“Chinese companies appear to be undeterred, based on recent filing activity,”  Kennedy said in an email last week.

Companies often begin planning for their IPO at least a year or two in advance.

Even though analysts said Hong Kong, London and even mainland China would become more attractive places to list as tensions rise with the U.S., affiliation with the Nasdaq or New York Stock Exchange brands still holds allure for many Chinese companies.

Question of investor demand

However, newly listed companies may need to work harder to gain investor interest in an increasingly fraught geopolitical environment.

Most Chinese stock issuers since 2019 trade below their offering price and underperform the rest of the U.S. IPO market, according to Renaissance Capital’s Kennedy.

While optimists on China tout the country’s hundreds of millions of middle-class consumers, it’s not a given which companies will ultimately capture the market in a major way.

Dada’s share is still small at 11.9 million active customers. Even that figure from a June 1 filing with the U.S. Securities and Exchange Commission was revised down by 4.6 million to remove duplicates from the number reported in the May 15 version of the prospectus, according to the company.

The overall year-on-year growth rate of 67.6% reported in the June 1 document still surpasses the 58.7% rate of the old figures.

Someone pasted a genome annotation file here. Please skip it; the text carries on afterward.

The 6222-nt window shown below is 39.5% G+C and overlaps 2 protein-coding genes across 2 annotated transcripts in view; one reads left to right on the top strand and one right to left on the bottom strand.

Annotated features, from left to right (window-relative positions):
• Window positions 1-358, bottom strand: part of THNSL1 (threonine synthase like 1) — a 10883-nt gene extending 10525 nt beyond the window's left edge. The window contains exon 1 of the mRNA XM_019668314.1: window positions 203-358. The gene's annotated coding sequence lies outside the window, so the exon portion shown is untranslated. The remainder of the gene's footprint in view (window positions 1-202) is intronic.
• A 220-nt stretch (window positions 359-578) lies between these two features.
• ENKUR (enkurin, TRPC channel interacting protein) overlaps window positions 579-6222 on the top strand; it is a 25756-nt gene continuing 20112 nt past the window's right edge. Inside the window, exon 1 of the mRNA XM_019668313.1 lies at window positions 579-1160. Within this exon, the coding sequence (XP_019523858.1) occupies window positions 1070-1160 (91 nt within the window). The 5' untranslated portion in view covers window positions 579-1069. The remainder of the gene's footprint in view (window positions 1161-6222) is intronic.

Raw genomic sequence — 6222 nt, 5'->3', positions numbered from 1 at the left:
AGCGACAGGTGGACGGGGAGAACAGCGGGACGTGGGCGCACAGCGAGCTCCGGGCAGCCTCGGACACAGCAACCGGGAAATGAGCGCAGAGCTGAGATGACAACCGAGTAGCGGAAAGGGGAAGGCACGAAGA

On Friday, Dada’s Kuai said there was “very strong momentum” for the company’s business since brands, sellers and consumers are all now willing to use the mix of software and delivery that Dada sells.

He brushed off the Luckin scandal as “something that happens every two years” in his experience in China. The 37-year-old entrepreneur said he asked the big four U.S. auditing firms, beginning with PricewaterhouseCoopers, to inspect the company, about six months after Dada’s launch in June 2014.

A local representative for PwC did not immediately respond to CNBC’s request for comment outside of Beijing business hours. Bank of America, Goldman Sachs and Jefferies were the underwriters for Dada’s IPO.

“From the beginning, establishing your structure and company management mechanisms well are a way to help the company survive for the long term,” Kuai said. As a company, Dada encourages employees to try their hand at completing a delivery.

If Kuai is right in his approach to business management, at least he convinced Walmart to buy in early. The Sam Walton company, which has struggled for much of its two-plus decades in China, became a strategic investor in Dada in 2016 and invested $370 million over the next few years. Walmart intended to buy more than 10% of shares in Dada’s initial public offering, according to the prospectus.

“We are excited to participate in today’s listing and see compelling opportunities for Dada to further expand and execute on its accelerated growth strategy,” Zhiyu Chen, senior vice president of Walmart China, said in a release around Dada’s IPO.

A virtual IPO

Travel restrictions didn’t stop Dada from launching, or fully participating, in its Nasdaq IPO.

Just about an hour before speaking to reporters, Kuai took the stage in an event hall in Shanghai Tower, the city’s tallest building, in the heart of the financial district.

Dressed in commemorative white IPO t-shirts, Kuai and his colleagues…

Continue reading at CNBC.com